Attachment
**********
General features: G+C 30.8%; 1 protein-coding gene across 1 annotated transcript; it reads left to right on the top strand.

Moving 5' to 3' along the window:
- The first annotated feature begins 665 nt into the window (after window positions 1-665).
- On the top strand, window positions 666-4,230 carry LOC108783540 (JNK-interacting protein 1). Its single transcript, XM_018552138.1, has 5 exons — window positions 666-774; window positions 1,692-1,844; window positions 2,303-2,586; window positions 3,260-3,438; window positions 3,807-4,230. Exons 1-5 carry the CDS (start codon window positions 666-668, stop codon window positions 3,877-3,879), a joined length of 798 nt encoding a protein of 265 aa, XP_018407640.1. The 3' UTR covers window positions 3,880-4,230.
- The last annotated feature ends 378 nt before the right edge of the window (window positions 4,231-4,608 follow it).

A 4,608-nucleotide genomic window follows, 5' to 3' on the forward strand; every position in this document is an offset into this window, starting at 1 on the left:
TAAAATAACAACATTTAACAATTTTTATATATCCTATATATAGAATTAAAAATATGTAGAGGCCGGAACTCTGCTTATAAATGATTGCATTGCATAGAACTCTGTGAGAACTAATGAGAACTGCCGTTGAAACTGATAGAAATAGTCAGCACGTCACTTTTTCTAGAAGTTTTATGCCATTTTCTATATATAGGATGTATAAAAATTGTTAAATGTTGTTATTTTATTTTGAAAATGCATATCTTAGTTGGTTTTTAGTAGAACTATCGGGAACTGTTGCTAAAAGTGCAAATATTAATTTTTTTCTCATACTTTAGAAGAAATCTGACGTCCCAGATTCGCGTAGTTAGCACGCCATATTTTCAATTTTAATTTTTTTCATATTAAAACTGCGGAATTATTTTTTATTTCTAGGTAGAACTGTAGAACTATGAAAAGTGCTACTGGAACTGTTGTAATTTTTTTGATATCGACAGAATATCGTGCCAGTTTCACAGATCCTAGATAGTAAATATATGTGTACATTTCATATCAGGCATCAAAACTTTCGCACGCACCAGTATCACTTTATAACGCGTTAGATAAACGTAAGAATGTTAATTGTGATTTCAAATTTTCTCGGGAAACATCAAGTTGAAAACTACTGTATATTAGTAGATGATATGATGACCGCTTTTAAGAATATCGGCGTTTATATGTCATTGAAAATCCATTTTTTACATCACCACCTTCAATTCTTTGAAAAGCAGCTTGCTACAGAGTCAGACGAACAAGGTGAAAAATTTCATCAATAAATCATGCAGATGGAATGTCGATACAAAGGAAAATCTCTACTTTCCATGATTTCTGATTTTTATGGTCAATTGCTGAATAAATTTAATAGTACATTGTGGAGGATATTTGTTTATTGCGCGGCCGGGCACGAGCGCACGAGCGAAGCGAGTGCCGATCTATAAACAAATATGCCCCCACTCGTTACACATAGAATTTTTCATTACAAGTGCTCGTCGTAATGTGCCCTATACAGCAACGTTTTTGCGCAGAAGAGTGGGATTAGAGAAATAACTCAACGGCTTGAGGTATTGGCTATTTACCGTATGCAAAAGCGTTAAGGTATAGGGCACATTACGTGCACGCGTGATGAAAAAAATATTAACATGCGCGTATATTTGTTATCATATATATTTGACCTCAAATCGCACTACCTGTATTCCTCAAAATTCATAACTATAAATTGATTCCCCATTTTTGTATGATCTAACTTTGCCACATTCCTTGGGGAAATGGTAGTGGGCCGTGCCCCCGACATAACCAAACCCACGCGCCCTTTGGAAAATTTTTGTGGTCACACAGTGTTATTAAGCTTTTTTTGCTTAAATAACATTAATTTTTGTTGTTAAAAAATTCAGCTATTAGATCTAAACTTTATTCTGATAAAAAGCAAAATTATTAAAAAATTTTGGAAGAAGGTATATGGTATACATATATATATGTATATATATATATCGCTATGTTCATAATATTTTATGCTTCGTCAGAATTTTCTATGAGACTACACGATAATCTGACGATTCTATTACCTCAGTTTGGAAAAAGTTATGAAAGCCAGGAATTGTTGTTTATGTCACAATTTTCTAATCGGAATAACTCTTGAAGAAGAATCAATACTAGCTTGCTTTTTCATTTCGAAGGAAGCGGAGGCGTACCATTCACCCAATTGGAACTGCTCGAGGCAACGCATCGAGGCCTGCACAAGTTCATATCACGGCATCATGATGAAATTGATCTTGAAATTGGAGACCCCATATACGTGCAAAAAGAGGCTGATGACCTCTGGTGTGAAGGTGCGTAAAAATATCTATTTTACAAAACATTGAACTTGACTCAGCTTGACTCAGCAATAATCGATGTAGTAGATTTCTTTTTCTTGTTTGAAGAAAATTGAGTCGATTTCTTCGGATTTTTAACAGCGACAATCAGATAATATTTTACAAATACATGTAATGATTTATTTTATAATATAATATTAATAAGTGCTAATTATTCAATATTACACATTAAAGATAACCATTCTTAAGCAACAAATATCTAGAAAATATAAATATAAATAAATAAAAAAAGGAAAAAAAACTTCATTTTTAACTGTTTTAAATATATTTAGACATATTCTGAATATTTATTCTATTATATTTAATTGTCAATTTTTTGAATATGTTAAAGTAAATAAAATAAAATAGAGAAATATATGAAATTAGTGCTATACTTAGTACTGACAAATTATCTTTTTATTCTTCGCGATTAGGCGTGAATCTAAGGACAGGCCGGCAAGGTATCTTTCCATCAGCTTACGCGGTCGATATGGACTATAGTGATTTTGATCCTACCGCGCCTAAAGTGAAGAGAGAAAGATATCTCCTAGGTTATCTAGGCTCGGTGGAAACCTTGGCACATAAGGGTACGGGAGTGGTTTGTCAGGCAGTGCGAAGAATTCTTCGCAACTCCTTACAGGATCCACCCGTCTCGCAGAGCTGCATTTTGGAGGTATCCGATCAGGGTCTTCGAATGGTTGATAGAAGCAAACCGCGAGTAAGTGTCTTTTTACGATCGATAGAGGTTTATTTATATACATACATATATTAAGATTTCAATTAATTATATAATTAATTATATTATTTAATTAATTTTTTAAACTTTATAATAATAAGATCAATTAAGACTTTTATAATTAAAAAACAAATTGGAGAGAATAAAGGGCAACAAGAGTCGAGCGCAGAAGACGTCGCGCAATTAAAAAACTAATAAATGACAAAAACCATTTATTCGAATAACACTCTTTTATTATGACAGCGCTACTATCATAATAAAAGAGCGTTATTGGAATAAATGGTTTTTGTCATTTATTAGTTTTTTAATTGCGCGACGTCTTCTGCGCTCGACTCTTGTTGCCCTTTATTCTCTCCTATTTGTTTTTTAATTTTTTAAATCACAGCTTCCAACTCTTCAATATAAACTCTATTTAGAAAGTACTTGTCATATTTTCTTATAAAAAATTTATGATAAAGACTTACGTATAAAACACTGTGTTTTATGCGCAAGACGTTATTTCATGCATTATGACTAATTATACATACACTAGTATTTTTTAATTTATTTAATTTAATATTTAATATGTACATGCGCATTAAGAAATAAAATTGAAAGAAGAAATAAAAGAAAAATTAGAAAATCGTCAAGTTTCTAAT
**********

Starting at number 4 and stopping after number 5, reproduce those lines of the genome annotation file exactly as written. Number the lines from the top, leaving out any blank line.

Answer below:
- On the top strand, window positions 666-4,230 carry LOC108783540 (JNK-interacting protein 1). Its single transcript, XM_018552138.1, has 5 exons — window positions 666-774; window positions 1,692-1,844; window positions 2,303-2,586; window positions 3,260-3,438; window positions 3,807-4,230. Exons 1-5 carry the CDS (start codon window positions 666-668, stop codon window positions 3,877-3,879), a joined length of 798 nt encoding a protein of 265 aa, XP_018407640.1. The 3' UTR covers window positions 3,880-4,230.
- The last annotated feature ends 378 nt before the right edge of the window (window positions 4,231-4,608 follow it).